ISSN (Print) - 0012-9976 | ISSN (Online) - 2349-8846

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Suffering and 'Lived Experience'

This letter grows out of Sundar Sarukkai’s analysis of Gopal Guru’s premise that ‘‘lived experience” is a precondition for a scholar to theorise about that experience; otherwise it will be theoretical exploitation and necessarily inauthentic (October 6, 2007). Sarukkai enlarges the scope of discussion by bringing in the theoretical formulations made by Habermas who had no lived experience of Nazism as against Levinas who based his formulations on the basis of his personal experience of Nazism. By giving these two examples Sarukkai examines whether the premise of Gopal Guru is tenable. “In principle,” Sarukkai holds, “we can theorise about another person’s experience because there is a space within that experience which is not related to the experience.”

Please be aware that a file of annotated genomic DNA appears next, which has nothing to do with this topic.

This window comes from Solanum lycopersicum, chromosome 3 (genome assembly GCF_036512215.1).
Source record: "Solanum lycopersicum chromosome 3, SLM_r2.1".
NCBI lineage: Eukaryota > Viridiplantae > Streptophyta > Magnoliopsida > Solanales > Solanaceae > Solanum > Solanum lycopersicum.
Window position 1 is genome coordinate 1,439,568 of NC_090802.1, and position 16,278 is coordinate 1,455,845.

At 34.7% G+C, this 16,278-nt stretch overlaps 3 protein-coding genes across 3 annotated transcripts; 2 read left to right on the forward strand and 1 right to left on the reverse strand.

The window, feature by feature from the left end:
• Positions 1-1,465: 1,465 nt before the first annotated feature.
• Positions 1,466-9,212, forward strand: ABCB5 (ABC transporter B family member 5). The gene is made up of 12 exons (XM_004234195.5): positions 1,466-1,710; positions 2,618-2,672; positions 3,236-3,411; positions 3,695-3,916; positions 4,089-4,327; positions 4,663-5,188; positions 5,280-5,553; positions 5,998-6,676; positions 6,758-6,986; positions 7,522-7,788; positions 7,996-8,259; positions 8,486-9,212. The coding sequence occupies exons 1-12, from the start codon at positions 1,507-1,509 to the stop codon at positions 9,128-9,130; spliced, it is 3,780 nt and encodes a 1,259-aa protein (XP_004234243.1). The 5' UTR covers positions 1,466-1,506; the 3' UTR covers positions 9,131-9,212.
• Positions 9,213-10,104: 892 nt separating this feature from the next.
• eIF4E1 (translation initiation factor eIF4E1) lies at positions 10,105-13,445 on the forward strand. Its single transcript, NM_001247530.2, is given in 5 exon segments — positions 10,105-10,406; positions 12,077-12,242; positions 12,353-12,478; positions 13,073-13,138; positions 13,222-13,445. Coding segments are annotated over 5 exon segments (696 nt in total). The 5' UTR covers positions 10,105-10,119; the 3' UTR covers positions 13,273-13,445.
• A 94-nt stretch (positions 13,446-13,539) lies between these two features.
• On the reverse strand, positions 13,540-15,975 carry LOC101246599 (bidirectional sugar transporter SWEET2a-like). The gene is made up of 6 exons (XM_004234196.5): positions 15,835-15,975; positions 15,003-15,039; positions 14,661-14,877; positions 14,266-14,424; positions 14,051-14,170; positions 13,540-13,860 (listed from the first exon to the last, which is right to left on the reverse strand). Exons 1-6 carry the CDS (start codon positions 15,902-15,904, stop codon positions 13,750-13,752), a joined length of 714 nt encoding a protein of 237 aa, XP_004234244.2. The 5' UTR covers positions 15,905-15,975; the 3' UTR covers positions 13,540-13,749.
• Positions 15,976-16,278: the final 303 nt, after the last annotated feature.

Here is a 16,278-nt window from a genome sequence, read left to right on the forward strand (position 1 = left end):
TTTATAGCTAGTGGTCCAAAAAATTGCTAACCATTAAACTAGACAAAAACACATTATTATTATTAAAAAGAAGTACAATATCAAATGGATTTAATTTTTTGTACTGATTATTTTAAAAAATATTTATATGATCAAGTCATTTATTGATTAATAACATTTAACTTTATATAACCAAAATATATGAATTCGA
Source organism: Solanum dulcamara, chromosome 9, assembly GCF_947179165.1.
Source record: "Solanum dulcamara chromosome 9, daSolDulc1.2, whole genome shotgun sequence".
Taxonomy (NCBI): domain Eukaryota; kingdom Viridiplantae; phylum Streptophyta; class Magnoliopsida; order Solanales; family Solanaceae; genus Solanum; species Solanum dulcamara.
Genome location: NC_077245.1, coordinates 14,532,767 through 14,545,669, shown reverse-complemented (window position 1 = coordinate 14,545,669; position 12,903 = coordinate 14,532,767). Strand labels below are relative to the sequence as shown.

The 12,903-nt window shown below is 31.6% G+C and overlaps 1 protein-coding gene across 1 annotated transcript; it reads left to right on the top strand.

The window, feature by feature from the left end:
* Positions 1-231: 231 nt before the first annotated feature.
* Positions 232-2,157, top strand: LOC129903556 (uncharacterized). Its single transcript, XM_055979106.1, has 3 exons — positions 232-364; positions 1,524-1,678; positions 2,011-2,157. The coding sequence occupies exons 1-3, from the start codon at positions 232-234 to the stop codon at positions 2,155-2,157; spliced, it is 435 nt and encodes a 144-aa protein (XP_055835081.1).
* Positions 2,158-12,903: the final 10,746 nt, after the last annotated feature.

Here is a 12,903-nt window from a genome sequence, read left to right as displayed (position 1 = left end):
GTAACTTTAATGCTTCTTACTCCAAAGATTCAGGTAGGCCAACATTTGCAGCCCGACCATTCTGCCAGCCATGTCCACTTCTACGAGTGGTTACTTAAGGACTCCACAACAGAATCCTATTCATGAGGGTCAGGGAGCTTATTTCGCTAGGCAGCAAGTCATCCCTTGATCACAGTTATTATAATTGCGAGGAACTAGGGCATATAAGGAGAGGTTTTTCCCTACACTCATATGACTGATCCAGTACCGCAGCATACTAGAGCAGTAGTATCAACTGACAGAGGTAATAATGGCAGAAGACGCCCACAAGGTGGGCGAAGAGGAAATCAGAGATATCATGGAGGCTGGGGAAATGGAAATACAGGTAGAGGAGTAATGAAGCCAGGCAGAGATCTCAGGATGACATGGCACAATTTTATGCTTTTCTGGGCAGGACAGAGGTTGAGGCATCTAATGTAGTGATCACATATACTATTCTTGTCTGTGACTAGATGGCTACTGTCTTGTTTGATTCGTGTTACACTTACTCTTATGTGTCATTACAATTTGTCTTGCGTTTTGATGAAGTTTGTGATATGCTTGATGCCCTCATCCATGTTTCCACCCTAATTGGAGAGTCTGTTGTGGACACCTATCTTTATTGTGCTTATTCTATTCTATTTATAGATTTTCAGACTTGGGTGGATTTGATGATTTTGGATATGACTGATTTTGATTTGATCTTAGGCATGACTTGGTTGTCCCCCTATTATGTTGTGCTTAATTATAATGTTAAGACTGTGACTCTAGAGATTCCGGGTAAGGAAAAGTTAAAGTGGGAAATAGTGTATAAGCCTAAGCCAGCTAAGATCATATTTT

Sarukkai also examines the context and structure of lived experience. To my mind there are three aspects to lived experience, particularly in the context of the oppressed people: (a) the subject living with a situation; (b) ways to deal with that situation – acceptance, denial or rejection (one can see this in black Americans and, to some extent, dalits), where the question of historicity becomes important (Sarukkai calls it materiality); (c) the struggle to change the situation. Besides, the situation of lived experience cannot be abstracted from the total experience of which it is a part. Also, it cannot be taken independent of those who stood alongside the oppressed. In America, during the period of slavery, white Americans helped slaves to reach the free states, even at the risk of their lives. It was done through a carefully designed strategy, what they called “underground railroad”. It was not for nothing that Jyoti Rao Phule dedicated his book Slavery (2 vols) to the good work done by white Americans for the liberation of blacks in America.

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